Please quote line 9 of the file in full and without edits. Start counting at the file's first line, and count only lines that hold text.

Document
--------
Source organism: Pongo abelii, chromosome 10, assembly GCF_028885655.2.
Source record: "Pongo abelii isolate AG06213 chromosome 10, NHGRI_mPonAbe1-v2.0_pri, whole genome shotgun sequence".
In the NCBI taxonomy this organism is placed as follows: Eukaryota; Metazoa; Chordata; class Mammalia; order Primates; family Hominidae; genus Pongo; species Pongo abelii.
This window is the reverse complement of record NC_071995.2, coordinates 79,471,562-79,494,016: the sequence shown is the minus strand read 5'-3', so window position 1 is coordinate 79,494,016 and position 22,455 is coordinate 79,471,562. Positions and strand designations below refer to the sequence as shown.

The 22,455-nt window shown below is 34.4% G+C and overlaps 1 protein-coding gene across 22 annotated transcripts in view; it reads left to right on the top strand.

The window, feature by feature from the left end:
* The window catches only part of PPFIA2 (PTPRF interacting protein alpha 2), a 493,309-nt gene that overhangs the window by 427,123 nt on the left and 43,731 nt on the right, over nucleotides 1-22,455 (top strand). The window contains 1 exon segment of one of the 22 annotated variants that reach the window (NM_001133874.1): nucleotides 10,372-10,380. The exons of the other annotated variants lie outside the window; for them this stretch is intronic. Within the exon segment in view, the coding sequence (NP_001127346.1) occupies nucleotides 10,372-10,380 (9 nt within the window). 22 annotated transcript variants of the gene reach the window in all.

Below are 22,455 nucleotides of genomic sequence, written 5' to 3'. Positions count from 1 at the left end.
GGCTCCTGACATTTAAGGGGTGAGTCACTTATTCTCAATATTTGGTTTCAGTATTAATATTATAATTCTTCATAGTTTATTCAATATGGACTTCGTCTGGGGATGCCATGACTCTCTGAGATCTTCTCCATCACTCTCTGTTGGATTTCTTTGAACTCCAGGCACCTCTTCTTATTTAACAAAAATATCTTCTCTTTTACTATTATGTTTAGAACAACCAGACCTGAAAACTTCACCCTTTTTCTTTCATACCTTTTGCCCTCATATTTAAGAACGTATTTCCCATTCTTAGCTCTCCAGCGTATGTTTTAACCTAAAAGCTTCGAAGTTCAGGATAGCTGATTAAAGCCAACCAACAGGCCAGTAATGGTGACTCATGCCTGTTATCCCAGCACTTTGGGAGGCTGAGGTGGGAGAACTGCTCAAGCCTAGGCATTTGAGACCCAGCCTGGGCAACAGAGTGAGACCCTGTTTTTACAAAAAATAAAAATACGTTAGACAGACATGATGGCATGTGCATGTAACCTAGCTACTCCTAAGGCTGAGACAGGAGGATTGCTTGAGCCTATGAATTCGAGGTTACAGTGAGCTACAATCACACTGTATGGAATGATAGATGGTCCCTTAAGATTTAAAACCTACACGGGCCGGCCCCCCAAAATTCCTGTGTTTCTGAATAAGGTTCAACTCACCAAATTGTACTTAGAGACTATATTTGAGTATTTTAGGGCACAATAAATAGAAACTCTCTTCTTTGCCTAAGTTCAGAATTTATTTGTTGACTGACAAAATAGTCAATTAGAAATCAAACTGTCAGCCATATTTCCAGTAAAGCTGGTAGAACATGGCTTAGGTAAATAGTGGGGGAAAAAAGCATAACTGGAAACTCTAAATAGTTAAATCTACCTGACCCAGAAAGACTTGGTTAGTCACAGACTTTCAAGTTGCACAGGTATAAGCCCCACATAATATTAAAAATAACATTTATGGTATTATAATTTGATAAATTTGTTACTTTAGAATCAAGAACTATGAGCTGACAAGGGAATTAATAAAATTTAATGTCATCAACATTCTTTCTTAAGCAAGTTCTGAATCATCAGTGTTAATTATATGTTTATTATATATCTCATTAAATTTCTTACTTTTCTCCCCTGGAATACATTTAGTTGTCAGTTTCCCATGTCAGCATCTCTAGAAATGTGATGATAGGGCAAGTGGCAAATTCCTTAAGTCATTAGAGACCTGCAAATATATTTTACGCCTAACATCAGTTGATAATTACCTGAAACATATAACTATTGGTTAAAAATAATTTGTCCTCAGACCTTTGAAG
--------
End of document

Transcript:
GGCTCCTGACATTTAAGGGGTGAGTCACTTATTCTCAATATTTGGTTTCAGTATTAATATTATAATTCTTCATAGTTTATTCAATATGGACTTCGTCTGGGGATGCCATGACTCTCTGAGATCTTCTCCATCACTCTCTGTTGGATTTCTTTGAACTCCAGGCACCTCTTCTTATTTAACAAAAATATCTTCTCTTTTACTATTATGTTTAGAACAACCAGACCTGAAAACTTCACCCTTTTTCTTTCATACCTTTTGCCCTCATATTTAAGAACGTATTTCCCATTCTTAGCTCTCCAGCGTATGTTTTAACCTAAAAGCTTCGAAGTTCAGGATAGCTGATTAAAGCCAACCAACAGGCCAGTAATGGTGACTCATGCCTGTTATCCCAGCACTTTGGGAGGCTGAGGTGGGAGAACTGCTCAAGCCTAGGCATTTGAGACCCAGCCTGGGCAACAGAGTGAGACCCTGTTTTTACAAAAAATAAAAATACGTTAGACAGACATGATGGCATGTGCATGTAACCTAGCTACTCCTAAGGCTGAGACAGGAGGATTGCTTGAGCCTATGAATTCGAGGTTACAGTGAGCTACAATCACACTGTATGGAATGATAGATGGTCCCTTAAGATTTAAAACCTACACGGGCCGGCCCCCCAAAATTCCTGTGTTTCTGAATAAGGTTCAACTCACCAAATTGTACTTAGAGACTATATTTGAGTATTTTAGGGCACAATAAATAGAAACTCTCTTCTTTGCCTAAGTTCAGAATTTATTTGTTGACTGACAAAATAGTCAATTAGAAATCAAACTGTCAGCCATATTTCCAGTAAAGCTGGTAGAACATGGCTTAGGTAAATAGTGGGGGAAAAAAGCATAACTGGAAACTCTAAATAGTTAAATCTACCTGACCCAGAAAGACTTGGTTAGTCACAGACTTTCAAGTTGCACAGGTATAAGCCCCACATAATATTAAAAATAACATTTATGGTATTATAATTTGATAAATTTGTTACTTTAGAATCAAGAACTATGAGCTGACAAGGGAATTAATAAAATTTAATGTCATCAACATTCTTTCTTAAGCAAGTTCTGAATCATCAGTGTTAATTATATGTTTATTATATATCTCATTAAATTTCTTACTTTTCTCCCCTGGAATACATTTAGTTGTCAGTTTCCCATGTCAGCATCTCTAGAAATGTGATGATAGGGCAAGTGGCAAATTCCTTAAGTCATTAGAGACCTGCAAATATATTTTACGCCTAACATCAGTTGATAATTACCTGAAACATATAACTATTGGTTAAAAATAATTTGTCCTCAGACCTTTGAAG